silent words of worship

called and capable
called and capable

I have been singing worship songs to Jesus in languages that I don’t speak for close to half of my life. Today, I am cozied into the back of a packed-out women’s conference in Hungary. We are singing a tune that I know, but I cannot voice the words to this particular ditty in today’s language nor in my mother language. I learned this song in Bulgarian years ago and that is the praise that my heart raises to the heavens today.


Hungarian words that were on a vocabulary lesson months ago flitter by and I try to grab them from the air and smash them into my mouth. My mind is spinning and whizzing.

And, it occurs to me that this wordlessness is a beautiful love offering, because sometimes we don’t have words.


The mother mourning the death of the life she carried.

The father watching new life stretch into his arms.

The silent caress of snow touching earth.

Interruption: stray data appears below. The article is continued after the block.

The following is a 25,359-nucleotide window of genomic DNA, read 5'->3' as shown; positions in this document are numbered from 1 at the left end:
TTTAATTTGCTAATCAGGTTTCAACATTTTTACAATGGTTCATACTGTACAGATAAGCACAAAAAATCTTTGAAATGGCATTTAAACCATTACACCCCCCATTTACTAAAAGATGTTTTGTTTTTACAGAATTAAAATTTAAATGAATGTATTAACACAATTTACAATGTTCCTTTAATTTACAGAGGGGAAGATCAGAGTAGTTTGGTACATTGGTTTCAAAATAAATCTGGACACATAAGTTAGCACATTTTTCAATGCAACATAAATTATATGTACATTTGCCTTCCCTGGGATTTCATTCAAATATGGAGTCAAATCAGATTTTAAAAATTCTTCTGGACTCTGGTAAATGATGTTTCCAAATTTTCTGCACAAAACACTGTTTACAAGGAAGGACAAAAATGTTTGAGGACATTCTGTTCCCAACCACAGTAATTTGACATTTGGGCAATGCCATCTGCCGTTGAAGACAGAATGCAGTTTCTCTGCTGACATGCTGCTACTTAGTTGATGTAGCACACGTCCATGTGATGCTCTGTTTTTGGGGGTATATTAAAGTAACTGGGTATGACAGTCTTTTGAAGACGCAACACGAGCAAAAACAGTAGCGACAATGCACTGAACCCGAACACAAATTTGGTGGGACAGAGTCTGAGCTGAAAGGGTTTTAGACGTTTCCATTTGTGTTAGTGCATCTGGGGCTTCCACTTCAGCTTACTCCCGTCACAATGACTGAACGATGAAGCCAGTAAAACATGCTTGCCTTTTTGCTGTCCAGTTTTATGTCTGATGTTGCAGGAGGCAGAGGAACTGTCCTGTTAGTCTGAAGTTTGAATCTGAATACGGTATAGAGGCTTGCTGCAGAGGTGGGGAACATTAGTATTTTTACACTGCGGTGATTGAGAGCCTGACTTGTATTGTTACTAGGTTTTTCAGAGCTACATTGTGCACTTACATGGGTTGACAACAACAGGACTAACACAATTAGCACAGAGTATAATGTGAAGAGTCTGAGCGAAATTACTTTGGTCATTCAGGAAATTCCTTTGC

The wars that bleed us and break us and push us to the cliff of distinction.

We live in a world that demands answers – within societies that craft lies into pretty packages – for a generation desperate for something honest, even if it is raw and messy and gasping.


Let the Bride speak.

Let her kneel down and utter the lament in wordless tones that speak the syllables of freedom.

Sometimes, the Church is at our best when we simply pray and cry and give ourselves as a light in this present darkness.

The ancient words of Ruth resound in our night,

Where you go, I will go and where you stay, I will stay. Your people will be my people and your God, will be my God.

Thank you, courageous Ruth. Maybe, you did not feel brave on that day. Certainly you did not know how your story would shape us. But, your leap of love challenges our walk today.


Jesus, teach us to enter into the mourning of your people, though they speak another language. Teach us to be a Church with arms that protect and embrace. Teach us to act justly, to love mercy, to walk humbly.

Teach us to live out our sermon in ways that echo the melody of your love.

To be courageous when we do not feel brave.

Sing your love song in us, Kinsman Redeemer.


One thought on “silent words of worship

  1. I’ve always enjoyed mission trips where the music and praise is sung in all different languages at once, with harmony woven into a beautiful worship of the giver of life! It always brought me to tears.

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